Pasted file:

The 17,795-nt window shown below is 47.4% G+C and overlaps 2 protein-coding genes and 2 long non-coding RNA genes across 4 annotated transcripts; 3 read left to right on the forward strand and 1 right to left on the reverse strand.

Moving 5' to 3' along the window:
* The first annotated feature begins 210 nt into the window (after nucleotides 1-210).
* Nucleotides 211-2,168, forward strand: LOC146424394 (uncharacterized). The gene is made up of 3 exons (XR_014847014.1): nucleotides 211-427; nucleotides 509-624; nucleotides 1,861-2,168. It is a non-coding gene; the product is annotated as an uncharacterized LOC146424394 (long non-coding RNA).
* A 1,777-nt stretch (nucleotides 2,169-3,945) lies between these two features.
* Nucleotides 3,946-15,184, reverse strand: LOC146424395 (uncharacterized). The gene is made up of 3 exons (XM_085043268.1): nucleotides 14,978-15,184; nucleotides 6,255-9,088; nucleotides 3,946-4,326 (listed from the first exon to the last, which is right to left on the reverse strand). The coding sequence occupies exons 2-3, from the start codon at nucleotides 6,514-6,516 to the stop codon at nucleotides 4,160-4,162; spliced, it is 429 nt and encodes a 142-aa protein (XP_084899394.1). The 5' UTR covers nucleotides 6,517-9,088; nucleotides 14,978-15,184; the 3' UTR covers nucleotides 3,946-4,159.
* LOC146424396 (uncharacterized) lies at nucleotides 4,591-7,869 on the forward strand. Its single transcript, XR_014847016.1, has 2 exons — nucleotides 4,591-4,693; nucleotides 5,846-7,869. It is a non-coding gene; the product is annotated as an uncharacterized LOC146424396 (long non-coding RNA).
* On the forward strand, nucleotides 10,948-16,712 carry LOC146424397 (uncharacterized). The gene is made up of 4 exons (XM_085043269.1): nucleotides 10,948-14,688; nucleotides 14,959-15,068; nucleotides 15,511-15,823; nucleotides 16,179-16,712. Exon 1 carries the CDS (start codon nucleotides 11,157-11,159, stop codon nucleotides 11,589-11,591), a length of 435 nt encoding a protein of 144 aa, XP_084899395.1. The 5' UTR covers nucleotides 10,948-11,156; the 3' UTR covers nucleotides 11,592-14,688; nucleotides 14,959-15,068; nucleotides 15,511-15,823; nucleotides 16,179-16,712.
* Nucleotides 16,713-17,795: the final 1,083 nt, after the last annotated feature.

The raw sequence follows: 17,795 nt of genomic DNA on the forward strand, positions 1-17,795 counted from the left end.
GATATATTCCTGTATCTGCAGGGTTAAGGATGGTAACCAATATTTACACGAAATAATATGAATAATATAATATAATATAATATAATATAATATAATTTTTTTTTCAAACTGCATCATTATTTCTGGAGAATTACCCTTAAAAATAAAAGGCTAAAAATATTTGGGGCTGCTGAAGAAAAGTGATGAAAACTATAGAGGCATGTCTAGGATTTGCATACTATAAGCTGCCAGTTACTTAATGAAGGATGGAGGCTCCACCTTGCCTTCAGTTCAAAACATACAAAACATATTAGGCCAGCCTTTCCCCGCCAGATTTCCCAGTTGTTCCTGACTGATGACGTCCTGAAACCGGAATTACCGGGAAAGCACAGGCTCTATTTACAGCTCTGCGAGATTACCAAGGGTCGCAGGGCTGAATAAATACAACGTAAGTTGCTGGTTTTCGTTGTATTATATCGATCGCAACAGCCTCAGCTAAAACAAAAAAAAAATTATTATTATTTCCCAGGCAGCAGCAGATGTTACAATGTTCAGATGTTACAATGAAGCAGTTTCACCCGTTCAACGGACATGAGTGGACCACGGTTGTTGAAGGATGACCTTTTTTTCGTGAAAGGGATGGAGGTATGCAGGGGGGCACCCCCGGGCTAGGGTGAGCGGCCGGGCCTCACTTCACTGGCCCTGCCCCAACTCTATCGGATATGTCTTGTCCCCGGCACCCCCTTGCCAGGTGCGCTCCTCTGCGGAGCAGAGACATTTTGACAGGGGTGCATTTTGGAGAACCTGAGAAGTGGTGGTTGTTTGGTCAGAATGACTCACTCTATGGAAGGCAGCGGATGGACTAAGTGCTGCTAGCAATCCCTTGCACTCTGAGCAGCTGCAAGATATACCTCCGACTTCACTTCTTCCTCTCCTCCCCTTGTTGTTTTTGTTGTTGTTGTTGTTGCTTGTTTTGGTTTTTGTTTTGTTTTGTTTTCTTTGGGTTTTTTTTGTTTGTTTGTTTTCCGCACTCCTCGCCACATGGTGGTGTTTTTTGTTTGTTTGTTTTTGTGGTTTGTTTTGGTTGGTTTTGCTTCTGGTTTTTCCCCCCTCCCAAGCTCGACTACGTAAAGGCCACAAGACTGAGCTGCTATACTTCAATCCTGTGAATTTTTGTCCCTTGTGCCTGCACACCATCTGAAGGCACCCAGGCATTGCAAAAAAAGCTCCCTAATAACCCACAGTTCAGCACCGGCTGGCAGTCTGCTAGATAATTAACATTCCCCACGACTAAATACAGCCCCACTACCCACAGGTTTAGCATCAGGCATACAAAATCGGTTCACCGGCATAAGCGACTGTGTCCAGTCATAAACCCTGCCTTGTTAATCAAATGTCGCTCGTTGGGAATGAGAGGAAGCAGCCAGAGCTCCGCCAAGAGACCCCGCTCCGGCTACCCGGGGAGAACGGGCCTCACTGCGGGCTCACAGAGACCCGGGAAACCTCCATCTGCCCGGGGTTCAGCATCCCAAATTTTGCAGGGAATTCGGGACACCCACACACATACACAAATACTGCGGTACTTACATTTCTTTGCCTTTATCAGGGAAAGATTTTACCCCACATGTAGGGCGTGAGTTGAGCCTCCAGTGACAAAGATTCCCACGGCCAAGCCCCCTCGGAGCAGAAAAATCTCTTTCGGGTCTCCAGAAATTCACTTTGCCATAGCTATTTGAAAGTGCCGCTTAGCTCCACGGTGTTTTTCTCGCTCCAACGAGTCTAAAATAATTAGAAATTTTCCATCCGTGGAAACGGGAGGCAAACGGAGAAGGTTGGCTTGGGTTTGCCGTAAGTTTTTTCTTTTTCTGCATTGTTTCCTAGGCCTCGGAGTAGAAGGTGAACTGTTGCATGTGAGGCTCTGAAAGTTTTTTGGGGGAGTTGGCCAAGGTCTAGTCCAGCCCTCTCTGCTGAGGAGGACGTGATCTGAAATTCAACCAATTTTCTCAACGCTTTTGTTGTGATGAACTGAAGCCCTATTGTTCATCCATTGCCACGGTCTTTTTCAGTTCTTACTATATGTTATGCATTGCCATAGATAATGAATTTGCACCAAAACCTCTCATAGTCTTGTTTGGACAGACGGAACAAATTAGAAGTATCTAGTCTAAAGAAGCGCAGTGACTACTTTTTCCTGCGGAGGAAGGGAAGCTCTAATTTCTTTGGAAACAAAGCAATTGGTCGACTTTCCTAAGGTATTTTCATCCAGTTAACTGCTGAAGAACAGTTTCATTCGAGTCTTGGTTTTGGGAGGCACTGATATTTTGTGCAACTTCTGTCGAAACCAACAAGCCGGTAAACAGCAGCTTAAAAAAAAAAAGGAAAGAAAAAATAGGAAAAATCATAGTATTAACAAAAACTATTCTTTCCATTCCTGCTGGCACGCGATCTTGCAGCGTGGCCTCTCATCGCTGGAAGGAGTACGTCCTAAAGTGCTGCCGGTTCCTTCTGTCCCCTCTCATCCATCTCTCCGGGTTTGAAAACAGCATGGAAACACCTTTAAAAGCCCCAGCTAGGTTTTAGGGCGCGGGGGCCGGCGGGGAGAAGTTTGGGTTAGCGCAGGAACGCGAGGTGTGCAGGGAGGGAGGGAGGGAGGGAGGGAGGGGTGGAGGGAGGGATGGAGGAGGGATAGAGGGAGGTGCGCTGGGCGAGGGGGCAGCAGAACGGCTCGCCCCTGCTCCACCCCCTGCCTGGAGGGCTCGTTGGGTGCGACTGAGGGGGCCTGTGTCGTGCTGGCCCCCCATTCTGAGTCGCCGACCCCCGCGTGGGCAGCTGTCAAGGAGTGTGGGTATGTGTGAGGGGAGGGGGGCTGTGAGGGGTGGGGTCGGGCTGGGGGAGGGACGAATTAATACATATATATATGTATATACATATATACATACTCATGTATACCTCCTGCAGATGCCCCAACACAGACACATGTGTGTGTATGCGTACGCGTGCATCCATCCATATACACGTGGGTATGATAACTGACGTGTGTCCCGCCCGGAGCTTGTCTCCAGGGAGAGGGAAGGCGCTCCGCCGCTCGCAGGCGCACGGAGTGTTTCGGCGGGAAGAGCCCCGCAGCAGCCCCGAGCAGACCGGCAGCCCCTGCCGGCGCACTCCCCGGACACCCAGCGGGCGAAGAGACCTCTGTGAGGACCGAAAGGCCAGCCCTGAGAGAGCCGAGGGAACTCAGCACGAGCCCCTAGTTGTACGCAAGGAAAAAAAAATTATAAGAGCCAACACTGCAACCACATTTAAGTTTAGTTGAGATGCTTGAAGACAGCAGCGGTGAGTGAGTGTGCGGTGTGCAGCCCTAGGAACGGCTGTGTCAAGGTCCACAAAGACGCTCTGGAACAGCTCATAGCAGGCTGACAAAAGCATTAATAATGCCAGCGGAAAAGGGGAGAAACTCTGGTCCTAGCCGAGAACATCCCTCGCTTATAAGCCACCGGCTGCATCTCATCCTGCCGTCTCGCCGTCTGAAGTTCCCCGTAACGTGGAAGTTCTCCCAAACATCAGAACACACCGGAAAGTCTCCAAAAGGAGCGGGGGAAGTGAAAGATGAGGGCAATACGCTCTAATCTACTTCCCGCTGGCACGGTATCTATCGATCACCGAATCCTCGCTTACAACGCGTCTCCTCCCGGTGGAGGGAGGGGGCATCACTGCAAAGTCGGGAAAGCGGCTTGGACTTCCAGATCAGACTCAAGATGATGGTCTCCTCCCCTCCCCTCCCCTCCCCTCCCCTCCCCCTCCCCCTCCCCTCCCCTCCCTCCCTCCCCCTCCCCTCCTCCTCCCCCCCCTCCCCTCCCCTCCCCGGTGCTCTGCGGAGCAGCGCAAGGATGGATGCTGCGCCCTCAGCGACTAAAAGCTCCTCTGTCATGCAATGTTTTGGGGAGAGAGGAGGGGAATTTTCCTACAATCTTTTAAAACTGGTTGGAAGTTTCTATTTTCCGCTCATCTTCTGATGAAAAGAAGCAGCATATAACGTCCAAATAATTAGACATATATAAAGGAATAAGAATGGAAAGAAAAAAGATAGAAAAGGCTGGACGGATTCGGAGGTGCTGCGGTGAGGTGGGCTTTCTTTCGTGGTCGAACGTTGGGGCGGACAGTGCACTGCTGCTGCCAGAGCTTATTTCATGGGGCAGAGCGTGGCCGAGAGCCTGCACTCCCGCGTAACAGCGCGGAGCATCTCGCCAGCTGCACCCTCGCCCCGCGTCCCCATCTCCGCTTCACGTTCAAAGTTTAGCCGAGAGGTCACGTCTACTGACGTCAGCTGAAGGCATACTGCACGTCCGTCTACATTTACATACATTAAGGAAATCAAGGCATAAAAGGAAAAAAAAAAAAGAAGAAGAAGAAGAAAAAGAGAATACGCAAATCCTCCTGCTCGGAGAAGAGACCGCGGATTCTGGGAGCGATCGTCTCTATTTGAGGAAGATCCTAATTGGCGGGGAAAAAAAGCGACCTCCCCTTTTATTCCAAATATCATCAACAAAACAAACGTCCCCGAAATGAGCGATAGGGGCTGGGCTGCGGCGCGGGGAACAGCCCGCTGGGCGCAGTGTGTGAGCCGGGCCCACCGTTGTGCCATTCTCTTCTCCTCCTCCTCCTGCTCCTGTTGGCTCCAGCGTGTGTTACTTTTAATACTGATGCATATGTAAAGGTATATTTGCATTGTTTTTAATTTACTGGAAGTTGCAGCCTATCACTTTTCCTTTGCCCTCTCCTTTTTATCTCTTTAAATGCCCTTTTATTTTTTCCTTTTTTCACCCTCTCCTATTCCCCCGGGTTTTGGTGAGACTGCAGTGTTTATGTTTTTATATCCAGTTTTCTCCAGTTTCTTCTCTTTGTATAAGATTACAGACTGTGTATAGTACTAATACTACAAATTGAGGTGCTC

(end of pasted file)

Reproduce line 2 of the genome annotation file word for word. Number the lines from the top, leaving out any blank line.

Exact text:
Moving 5' to 3' along the window: